Saturday, December 4, 2010

More applications of putting a cost on lives

My last post was about making difficult trade-offs of things we all find important; human lives, money, safety, education and freedom.

After posting it I've been surprised to how many different stances can be boiled down by someones refusal to make one of those trade-offs. They assume their current level of something we all value is optimal, and will not accept anything to compromise it just a little. It's not that we don't value the things they seek to preserve, it's that we value the things we would gain even more.

Another way of looking at this is the Nirvana Fallacy, where only solutions with no trade-offs will be accepted, even if it means suffering from horrible preventable harm. Here are some more examples:

Everyone wants to keep their children from dying from a direct medical intervention, but some of them care so much that they are unwilling to expose their children to a tiny amount of risk. Vaccines protect children from larger, likelier, deadlier threats.

Most people want our military to be as effective as possible, but some believe allowing gays to serve openly could lower that effectiveness. They are unwilling to risk any changes in effectiveness, even if we will gain civil rights as a result.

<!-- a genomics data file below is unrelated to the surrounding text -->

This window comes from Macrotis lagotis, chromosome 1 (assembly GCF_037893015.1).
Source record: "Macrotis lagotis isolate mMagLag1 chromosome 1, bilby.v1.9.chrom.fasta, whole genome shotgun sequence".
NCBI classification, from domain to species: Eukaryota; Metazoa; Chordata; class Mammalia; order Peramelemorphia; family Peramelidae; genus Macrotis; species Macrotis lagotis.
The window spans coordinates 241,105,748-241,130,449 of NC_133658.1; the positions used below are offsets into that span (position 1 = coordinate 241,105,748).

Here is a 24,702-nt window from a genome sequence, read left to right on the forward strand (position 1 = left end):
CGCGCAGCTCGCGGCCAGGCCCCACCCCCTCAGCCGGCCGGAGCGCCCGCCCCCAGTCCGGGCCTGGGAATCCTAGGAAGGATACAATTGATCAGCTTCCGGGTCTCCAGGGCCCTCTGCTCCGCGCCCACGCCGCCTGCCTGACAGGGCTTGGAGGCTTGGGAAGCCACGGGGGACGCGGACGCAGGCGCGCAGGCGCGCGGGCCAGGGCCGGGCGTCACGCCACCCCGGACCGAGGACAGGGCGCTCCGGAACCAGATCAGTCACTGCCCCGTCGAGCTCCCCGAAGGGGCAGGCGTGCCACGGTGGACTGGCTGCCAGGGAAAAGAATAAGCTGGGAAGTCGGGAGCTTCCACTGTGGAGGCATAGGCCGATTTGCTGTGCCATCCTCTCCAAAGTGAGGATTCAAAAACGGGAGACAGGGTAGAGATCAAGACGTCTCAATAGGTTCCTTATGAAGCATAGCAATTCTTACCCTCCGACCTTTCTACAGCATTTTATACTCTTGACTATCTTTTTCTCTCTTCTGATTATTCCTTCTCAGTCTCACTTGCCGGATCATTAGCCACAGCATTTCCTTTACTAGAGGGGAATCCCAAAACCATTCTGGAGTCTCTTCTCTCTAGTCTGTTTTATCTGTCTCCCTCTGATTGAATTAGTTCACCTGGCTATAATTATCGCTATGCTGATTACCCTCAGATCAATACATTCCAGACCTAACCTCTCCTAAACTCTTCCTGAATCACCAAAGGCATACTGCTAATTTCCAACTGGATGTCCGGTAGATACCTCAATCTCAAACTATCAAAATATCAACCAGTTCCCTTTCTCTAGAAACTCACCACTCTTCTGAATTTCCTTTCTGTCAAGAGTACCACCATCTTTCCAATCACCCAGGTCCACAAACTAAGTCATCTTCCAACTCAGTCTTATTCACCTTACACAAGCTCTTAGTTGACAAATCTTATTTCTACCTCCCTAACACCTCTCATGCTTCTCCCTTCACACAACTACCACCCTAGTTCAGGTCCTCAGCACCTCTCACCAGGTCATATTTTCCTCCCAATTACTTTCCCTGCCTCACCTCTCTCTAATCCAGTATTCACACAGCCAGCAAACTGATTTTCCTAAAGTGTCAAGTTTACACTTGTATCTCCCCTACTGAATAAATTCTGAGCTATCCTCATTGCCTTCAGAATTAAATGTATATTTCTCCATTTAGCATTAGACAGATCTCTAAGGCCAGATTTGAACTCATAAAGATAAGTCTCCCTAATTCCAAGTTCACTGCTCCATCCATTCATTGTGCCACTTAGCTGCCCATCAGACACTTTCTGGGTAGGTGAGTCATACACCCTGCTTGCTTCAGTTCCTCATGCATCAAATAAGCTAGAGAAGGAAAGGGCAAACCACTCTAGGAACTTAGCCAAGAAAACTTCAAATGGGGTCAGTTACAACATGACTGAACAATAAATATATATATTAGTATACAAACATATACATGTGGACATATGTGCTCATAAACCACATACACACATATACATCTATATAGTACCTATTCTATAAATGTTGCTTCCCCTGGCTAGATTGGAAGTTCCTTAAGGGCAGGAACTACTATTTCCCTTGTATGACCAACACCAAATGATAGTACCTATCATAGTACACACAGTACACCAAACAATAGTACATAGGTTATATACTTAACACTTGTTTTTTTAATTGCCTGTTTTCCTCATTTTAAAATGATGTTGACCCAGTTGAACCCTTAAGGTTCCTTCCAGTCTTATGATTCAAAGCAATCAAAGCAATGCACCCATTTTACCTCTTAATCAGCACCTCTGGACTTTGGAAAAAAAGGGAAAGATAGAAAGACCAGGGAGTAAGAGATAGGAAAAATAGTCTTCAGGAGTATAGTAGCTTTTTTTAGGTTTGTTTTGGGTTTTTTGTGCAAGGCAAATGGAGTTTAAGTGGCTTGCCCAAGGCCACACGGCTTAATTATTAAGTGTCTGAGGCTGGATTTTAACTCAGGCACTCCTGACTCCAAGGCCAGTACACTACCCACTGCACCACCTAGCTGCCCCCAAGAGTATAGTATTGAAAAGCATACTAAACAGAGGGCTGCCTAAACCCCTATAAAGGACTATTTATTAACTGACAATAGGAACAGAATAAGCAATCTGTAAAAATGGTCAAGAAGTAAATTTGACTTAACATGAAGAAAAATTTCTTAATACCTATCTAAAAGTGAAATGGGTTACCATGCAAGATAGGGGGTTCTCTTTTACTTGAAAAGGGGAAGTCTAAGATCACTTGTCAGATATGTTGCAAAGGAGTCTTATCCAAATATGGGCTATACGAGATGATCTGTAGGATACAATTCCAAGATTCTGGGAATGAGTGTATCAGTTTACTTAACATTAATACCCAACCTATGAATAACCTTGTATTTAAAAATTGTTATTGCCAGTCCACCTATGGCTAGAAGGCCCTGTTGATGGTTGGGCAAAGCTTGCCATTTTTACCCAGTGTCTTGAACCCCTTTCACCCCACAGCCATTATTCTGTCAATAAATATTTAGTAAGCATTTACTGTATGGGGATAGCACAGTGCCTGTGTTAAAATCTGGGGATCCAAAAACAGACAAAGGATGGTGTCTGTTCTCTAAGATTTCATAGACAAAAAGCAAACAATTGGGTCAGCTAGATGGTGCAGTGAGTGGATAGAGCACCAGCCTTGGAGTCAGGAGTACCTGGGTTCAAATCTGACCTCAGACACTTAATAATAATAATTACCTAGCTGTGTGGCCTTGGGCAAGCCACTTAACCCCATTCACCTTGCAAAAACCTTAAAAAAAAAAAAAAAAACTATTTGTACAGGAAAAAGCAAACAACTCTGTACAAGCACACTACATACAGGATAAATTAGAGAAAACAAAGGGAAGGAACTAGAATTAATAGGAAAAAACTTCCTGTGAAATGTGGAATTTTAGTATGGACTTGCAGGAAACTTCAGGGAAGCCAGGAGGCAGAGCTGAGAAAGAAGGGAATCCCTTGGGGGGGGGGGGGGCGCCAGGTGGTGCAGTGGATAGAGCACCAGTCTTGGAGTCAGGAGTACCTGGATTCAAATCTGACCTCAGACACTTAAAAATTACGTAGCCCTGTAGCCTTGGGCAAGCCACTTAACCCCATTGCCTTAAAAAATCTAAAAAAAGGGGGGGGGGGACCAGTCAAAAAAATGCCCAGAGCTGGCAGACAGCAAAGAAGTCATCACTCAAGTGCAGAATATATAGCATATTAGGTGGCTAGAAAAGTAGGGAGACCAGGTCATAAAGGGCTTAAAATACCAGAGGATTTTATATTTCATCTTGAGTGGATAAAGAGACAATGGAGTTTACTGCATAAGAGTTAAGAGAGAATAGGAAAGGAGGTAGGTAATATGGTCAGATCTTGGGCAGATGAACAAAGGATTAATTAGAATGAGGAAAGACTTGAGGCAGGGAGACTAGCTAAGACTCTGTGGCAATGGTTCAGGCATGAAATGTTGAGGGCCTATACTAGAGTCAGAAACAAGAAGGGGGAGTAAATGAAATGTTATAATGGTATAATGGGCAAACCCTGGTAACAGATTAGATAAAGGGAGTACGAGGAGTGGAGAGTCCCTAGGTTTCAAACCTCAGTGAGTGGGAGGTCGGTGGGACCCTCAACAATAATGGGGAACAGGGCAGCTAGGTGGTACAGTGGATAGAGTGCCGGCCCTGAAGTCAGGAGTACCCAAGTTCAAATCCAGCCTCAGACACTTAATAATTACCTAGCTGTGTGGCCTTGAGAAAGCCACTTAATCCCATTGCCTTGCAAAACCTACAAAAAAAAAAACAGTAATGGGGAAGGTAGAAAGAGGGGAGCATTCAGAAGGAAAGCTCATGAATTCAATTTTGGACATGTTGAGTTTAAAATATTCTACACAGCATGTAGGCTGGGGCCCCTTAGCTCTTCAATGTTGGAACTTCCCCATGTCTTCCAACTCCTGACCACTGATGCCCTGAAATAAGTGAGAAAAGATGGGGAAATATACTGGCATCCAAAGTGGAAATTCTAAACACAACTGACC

Nobody wants the poor to be stuck collecting unemployment benefits or to drive taxes up, but some people think that risk is worth it to keep families from starving.

Conversely:

No one wants anyone to suffer because they lost their job as a result of the recession, but how much is that worth compared to a guaranteed raise in taxes and disincentive to look for work which harms everyone?

As I said last time, "Imagine spending all your time collecting crosses, stakes and holy water only to be mutilated by werewolves." All threats are threats, and rankings should not be absolute and uncompromising.

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